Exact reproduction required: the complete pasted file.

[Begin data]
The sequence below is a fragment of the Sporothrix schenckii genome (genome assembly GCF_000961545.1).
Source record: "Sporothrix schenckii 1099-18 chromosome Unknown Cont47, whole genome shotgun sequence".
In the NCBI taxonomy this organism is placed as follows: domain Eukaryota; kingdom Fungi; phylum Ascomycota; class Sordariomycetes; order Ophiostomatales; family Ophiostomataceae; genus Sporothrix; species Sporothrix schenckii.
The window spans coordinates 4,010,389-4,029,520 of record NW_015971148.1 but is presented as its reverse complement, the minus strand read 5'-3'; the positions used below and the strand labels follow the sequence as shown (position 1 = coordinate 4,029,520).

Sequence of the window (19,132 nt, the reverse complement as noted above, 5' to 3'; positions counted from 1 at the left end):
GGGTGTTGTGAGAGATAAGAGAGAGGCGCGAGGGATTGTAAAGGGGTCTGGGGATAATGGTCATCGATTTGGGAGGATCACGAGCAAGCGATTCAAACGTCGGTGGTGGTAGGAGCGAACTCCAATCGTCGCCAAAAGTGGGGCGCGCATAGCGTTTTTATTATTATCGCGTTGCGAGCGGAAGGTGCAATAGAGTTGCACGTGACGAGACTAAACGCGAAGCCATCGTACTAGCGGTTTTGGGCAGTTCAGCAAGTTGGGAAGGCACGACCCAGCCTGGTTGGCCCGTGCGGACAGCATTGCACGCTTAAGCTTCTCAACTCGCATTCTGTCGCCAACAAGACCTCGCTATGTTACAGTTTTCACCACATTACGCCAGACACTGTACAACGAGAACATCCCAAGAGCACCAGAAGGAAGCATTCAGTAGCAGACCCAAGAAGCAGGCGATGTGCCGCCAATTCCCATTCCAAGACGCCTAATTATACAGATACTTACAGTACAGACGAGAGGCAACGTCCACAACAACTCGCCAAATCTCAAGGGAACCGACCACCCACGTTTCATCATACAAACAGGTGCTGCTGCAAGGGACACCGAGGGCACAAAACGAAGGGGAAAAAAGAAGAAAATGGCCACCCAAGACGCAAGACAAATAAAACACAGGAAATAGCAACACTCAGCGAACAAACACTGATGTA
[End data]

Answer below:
The sequence below is a fragment of the Sporothrix schenckii genome (genome assembly GCF_000961545.1).
Source record: "Sporothrix schenckii 1099-18 chromosome Unknown Cont47, whole genome shotgun sequence".
In the NCBI taxonomy this organism is placed as follows: domain Eukaryota; kingdom Fungi; phylum Ascomycota; class Sordariomycetes; order Ophiostomatales; family Ophiostomataceae; genus Sporothrix; species Sporothrix schenckii.
The window spans coordinates 4,010,389-4,029,520 of record NW_015971148.1 but is presented as its reverse complement, the minus strand read 5'-3'; the positions used below and the strand labels follow the sequence as shown (position 1 = coordinate 4,029,520).

Sequence of the window (19,132 nt, the reverse complement as noted above, 5' to 3'; positions counted from 1 at the left end):
GGGTGTTGTGAGAGATAAGAGAGAGGCGCGAGGGATTGTAAAGGGGTCTGGGGATAATGGTCATCGATTTGGGAGGATCACGAGCAAGCGATTCAAACGTCGGTGGTGGTAGGAGCGAACTCCAATCGTCGCCAAAAGTGGGGCGCGCATAGCGTTTTTATTATTATCGCGTTGCGAGCGGAAGGTGCAATAGAGTTGCACGTGACGAGACTAAACGCGAAGCCATCGTACTAGCGGTTTTGGGCAGTTCAGCAAGTTGGGAAGGCACGACCCAGCCTGGTTGGCCCGTGCGGACAGCATTGCACGCTTAAGCTTCTCAACTCGCATTCTGTCGCCAACAAGACCTCGCTATGTTACAGTTTTCACCACATTACGCCAGACACTGTACAACGAGAACATCCCAAGAGCACCAGAAGGAAGCATTCAGTAGCAGACCCAAGAAGCAGGCGATGTGCCGCCAATTCCCATTCCAAGACGCCTAATTATACAGATACTTACAGTACAGACGAGAGGCAACGTCCACAACAACTCGCCAAATCTCAAGGGAACCGACCACCCACGTTTCATCATACAAACAGGTGCTGCTGCAAGGGACACCGAGGGCACAAAACGAAGGGGAAAAAAGAAGAAAATGGCCACCCAAGACGCAAGACAAATAAAACACAGGAAATAGCAACACTCAGCGAACAAACACTGATGTA